A homeowner loan, which is a form of a secured loan or a second charge mortgage, is a loan that is secured against your property. Homeowner loans can be useful if you want to borrow a large sum of money. They are typically used to fund home improvements, consolidate existing debts or fund large purchases.
Unlike unsecured loans, if you have a bad credit history you are still likely to be able to get a homeowner loan. This is because you are providing an asset so the loan company will always be able to get their money back even if you appear to be a riskier lender.
Another benefit of having an asset as security is lenders can often see this as a smaller risk and may charge lower rates of interest. It is important to remember that you could lose your property if you do not make your payments, so only take out a homeowner loan if you are sure you are financially able to make repayments.
For more information visit our guide on Homeowner loans.
To qualify for a homeowner loan you need to be a homeowner or hold some equity in a property. This is because a homeowner loan is a loan that is secured against your property, so you need to have one for you to be able to use it as collateral. For people who do not have any property, secured loans can be taken out against other assets.
If you still have a mortgage that you are paying off you can still get a homeowner loan against the equity you have in the property. For example, if you have been paying your mortgage for 10 years, then you will own a percentage of the property that you can use to get a homeowner’s loan.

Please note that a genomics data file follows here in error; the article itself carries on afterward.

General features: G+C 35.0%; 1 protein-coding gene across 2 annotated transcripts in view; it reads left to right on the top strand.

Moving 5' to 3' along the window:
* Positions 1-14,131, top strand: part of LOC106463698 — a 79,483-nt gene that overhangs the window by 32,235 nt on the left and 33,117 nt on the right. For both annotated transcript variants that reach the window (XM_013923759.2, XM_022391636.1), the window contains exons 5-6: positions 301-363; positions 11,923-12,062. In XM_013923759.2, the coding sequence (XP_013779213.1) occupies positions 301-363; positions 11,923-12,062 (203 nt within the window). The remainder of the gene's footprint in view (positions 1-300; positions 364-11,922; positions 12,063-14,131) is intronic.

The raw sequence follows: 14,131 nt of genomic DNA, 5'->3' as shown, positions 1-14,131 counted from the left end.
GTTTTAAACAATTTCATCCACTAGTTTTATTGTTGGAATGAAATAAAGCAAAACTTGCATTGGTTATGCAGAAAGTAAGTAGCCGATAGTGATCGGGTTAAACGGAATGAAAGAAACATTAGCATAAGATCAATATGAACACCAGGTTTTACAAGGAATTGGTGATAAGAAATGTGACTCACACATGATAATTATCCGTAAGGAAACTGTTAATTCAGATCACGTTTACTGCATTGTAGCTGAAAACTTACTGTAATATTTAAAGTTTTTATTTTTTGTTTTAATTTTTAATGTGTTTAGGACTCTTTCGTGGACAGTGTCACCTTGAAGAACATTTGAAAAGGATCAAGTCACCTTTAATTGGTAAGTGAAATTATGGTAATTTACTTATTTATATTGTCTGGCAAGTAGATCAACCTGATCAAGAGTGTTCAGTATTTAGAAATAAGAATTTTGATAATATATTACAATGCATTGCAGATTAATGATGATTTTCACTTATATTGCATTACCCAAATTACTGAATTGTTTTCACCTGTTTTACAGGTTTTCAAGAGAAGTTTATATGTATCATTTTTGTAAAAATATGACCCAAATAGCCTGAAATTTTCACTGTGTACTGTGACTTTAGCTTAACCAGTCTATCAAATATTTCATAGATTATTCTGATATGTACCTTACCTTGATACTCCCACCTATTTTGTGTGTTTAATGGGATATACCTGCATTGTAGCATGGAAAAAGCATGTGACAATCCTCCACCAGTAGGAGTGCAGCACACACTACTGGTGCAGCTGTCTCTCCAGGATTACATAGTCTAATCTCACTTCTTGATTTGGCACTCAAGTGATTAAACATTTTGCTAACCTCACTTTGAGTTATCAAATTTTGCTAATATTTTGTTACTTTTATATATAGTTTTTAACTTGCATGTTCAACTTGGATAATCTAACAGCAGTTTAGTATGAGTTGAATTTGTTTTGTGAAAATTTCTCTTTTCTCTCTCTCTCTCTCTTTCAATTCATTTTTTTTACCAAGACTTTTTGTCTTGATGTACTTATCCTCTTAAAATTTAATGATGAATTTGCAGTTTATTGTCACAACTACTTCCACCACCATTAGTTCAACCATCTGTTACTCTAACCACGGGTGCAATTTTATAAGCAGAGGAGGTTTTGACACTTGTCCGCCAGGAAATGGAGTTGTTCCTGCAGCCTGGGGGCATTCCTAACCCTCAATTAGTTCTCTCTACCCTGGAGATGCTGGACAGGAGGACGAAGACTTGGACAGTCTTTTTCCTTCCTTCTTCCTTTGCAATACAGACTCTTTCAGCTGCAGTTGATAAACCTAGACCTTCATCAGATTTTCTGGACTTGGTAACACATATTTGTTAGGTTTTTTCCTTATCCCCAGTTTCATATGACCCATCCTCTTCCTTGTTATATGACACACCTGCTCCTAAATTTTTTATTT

The amount you can get on your homeowner loan depends on various different aspects. This includes the amount of property you own, as you must own enough to cover your loan, and your credit history.
Yes, secured and homeowner loans can be repaid earlier than initially agreed. Early repayment is where you clear your debt before you were legally obliged to and can be done if you have the funds to cover the rest of your existing loan.
It is important, however, to note that some lenders charge penalties for repaying loans early. This is to ensure that the interest they would have collected is not completely gone due to early repayment.
Some lenders we work with have an early settlement charge which is approximately 2 months’ interest on the outstanding balance of the loan. Before opting to pay your loan off early, consider the costs and decide whether it is worth it or not. This will depend on how much time you have left on your loan and how much the overall loan is worth. Each lender is different, and if you think you will be able to pay your loan off early it could be beneficial to opt for one without an early repayment fee. Please check the mortgage documentation for exact early repayment conditions
A homeowner loan can be used for almost any legitimate purpose. Due to the high amount you can get from a homeowner loan, they are most typically used for covering the cost of larger expenses.
Common purposes for people taking out homeowner loans include:
- Debt consolidation – taking out one large loan to cover all existing loans. This way you can keep track of your money owed easier, and hopefully have a lower interest rate.
- Home improvements – if you are undertaking a large and expensive project on your home, a secured loan is a great way to cover the costs and spread them over time.
- Vehicle purchases – if you are in the market for a new vehicle but don’t have the money to complete the purchase, a secured loan can be used to pay off your purchase over time.